Ryan Colburn has a penchant for things that go fast. He’s worked as an engineer on racecars, airplanes, and rockets. Like many rare disease patients, though, he’s frustrated by the slow pace at which advances on the understanding and treatment of rare diseases are being made.
“In rare disease, we’re often told ‘Oh, there’s not enough data,’ or ‘There’s not enough people,’ or ‘There’s not enough, there’s not enough, there’s not enough,’ said Colburn, who has late-onset Pompe disease, a lysosomal storage disease that causes muscle weakness. “When we talk about Big Data and rare disease, it’s just trying to figure out how we can take these real-world problems and translate them into questions and things that we can study and multiply those data sets by orders of magnitude so that we can have a more powered study and not just accept these answers about our diseases that are based on underpowered studies.”
For instance, Colburn realized that the incidence rates for Pompe disease were outdated. The current incidence rates were based on 3,000 newborn screening tests performed 20 years ago. Today, though, there is routine newborn screening for Pompe disease. Colburn gathered 11.6 million newborn screening test results from around the world to establish a current incidence rate in Pompe and, along the way, created a path to unlock publicly available genetic data sets to allow researchers in other rare diseases to determine incident rates in conditions of interest to them.
Colburn spoke as part of a panel at the RARE-X Exchange Forum that considered the transformation of rare disease into a Big Data opportunity. The inaugural user conference for patient innovators on the RARE-X platform was held in San Diego on September 14 and 15. It provided an update on progress made at RARE-X, as well as insights into how innovators in the rare disease community are leveraging data to gain a new understanding of rare conditions, improve the speed at which a diagnosis is made, and accelerate the development of treatments.
“Those of you in the room have made a decision to be active participants in driving research. You’ve recognized your role and the importance of patient-level data in supporting the critical research that we know is so important to provide what biopharma researchers need to help accelerate future therapies,” said Nicole Boice, founder of RARE-X, during introductory remarks at the event. “Our hope and intention for the next day is that we create a dynamic interchange or exchange of ideas, innovations, and insights that you can take forward.”
Over the two days, about 150 patient advocates, researchers, and drug developers shared their experiences and discussed various collaborations centered on data sharing. After a series of panel discussions, the event culminated in a pair of small roundtables that allowed participants to meet with experts, potential mentors, and collaborators.
“What we’re trying to do here is enable research readiness for every rare disease so that we can accelerate the discovery and development of meaningful therapeutics,” said Rachel Growth, vice president and head of neuroscience research for BridgeBio.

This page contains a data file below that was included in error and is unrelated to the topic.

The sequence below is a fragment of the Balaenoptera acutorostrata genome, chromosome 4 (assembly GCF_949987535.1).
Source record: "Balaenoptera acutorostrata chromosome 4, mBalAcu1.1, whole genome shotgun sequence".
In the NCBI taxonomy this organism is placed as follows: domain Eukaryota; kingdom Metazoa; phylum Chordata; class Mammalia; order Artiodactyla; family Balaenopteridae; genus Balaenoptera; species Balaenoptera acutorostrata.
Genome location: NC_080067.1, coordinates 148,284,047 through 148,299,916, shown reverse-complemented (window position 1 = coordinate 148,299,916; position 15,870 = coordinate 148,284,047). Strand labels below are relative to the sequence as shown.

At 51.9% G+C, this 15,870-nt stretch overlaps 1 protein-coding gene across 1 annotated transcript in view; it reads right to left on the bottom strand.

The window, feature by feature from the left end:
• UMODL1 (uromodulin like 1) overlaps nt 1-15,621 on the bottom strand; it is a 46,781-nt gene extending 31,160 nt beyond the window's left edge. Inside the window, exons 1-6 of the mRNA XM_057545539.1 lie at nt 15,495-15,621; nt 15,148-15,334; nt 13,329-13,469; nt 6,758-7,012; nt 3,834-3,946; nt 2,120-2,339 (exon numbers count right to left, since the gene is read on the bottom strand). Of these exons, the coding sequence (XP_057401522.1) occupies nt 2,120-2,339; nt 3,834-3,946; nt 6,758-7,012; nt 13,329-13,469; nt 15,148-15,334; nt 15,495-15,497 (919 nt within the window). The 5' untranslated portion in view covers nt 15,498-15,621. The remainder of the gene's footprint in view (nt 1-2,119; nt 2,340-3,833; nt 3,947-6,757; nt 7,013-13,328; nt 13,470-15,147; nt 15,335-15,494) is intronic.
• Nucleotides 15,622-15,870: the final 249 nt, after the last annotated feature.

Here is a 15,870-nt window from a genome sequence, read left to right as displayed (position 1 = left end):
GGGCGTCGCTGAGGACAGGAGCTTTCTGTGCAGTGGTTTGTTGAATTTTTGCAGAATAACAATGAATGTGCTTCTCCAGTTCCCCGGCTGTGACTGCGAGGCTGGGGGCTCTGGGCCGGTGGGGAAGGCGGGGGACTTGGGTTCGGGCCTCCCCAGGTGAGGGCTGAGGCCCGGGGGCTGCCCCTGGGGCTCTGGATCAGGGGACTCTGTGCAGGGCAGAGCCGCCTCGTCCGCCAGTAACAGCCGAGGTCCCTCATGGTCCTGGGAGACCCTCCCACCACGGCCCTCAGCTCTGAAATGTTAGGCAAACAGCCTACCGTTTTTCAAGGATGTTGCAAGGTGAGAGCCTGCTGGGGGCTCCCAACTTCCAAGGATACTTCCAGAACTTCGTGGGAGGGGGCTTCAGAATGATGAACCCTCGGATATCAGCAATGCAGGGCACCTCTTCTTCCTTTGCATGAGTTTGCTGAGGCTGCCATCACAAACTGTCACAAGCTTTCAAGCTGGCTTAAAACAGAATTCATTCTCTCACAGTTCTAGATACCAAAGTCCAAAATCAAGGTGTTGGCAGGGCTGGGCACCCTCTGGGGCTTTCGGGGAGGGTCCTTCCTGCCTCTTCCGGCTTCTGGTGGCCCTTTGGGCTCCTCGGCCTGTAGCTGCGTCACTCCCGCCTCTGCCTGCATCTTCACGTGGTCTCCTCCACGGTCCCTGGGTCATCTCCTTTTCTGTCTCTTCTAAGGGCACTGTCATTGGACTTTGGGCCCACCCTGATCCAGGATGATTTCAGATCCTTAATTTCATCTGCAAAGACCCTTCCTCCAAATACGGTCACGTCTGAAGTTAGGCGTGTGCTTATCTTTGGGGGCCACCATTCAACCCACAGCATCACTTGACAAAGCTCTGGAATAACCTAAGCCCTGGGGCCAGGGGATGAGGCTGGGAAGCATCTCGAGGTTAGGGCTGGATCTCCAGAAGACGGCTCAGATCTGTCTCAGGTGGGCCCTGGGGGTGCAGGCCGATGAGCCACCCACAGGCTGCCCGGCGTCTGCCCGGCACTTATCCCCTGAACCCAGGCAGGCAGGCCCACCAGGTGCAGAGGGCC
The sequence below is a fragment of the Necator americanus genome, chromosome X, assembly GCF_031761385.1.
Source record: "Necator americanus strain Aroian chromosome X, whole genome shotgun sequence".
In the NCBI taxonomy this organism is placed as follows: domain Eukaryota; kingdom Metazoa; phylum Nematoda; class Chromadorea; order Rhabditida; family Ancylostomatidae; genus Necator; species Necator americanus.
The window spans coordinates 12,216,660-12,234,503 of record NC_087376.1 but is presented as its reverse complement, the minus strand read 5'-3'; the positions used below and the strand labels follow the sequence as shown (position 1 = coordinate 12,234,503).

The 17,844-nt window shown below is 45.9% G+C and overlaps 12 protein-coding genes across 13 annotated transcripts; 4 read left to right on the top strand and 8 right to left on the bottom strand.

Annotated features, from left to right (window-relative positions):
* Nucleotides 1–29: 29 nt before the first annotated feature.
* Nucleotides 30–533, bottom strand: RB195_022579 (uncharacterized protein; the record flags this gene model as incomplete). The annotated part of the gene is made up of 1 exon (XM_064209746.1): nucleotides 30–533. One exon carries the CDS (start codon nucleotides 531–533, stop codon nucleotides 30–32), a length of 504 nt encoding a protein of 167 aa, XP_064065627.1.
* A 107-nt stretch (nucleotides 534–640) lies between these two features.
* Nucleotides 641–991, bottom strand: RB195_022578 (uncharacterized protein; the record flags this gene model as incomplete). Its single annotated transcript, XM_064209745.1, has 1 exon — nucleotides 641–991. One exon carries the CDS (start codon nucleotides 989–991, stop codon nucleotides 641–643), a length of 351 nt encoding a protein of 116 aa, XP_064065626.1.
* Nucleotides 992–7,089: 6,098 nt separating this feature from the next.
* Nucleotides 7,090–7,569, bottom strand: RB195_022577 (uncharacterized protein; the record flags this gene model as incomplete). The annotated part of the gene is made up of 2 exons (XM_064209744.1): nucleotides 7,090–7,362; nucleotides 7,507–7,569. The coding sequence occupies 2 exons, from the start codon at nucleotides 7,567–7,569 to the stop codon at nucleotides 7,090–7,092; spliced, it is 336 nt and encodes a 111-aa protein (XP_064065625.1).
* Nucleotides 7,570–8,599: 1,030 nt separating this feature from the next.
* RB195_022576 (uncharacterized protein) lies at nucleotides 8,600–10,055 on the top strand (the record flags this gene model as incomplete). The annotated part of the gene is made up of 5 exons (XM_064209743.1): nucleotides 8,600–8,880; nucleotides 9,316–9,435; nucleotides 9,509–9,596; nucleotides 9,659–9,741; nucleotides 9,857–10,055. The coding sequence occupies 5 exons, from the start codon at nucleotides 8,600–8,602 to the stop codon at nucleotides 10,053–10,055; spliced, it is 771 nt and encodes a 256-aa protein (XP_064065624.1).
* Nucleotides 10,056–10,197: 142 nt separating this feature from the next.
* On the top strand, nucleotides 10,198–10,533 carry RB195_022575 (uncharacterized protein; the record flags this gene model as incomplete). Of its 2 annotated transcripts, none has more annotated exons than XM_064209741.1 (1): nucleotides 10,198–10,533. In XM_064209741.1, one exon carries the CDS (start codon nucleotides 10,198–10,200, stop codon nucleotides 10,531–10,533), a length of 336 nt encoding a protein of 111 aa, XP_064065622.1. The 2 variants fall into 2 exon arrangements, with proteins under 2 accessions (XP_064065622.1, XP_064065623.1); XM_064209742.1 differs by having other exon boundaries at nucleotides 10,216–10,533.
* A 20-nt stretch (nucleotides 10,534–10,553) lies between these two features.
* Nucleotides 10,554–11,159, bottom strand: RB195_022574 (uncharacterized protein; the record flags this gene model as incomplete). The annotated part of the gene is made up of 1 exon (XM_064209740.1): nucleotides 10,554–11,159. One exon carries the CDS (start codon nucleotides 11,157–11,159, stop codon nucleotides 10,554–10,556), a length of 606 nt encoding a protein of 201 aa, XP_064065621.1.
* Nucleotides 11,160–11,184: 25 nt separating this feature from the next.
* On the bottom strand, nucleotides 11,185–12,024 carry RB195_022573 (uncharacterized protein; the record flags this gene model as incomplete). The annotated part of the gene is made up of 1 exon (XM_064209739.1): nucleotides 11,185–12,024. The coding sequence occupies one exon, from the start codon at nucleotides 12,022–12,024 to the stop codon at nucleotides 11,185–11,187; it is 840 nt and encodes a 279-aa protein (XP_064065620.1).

Across the panels, one common theme was the need to find ways to unsilo data. Julia Vitarello, whose daughter Mila was the first person to receive a customized antisense oligonucleotide (ASO) therapy, participated on a panel about the future of patient-driven research. Vitarello, founder of Mila’s Miracle Foundation and founder of the N=1 Collaborative, is now working on going “from Mila to millions” to scale up the ability to design and produce customized N-of-1 therapies for patients with rare diseases.
“I’d love if every company would dump at least all of their bad ASO designs into some transparent place where everyone could learn from that. Even more, would be better,” she said. “Clinical data seems harder to get your hands on. Its patients holding on to it. Its academics holding on to it. Patients don’t really know what to do. They don’t know how to stand up for themselves and say that’s my daughter or my sons or my own data, and I want that shared. Not only because they are afraid but because they literally don’t know how to do it. I didn’t know how to do it—I still don’t exactly know how to do it—except I raised my hand and said, ‘Hey, all of Mila’s data, all of it, has to be in this database.”
The ability to use the RARE-X data platform may help shift the mindset of reluctant researchers to share data by freeing them of the need to develop the data infrastructure and serve as managers and guardians of the data.
Scott Demarest, a pediatric neurologist at Children’s Hospital Colorado who operates a multidisciplinary clinic for neurogenetic disorders, is working with the patient-driven collaborative the Commission for Neurodevelopmental Copy Number Variants. The clinic has become the center of research efforts for a number of disorders. The collaboration is using RARE-X for its data collection.
“If I spend three years of my life trying to build infrastructure to get data, my sense of ownership over that is different than if RARE-X takes that burden for us,” he said. “I don’t have that responsibility of maintaining that data, only sharing it appropriately and protecting it. That burden has been taken off of me.”
RARE-X plans to continue the Exchange Forum next year. Videos of the panel discussions from this year’s event are available on the RARE-X website.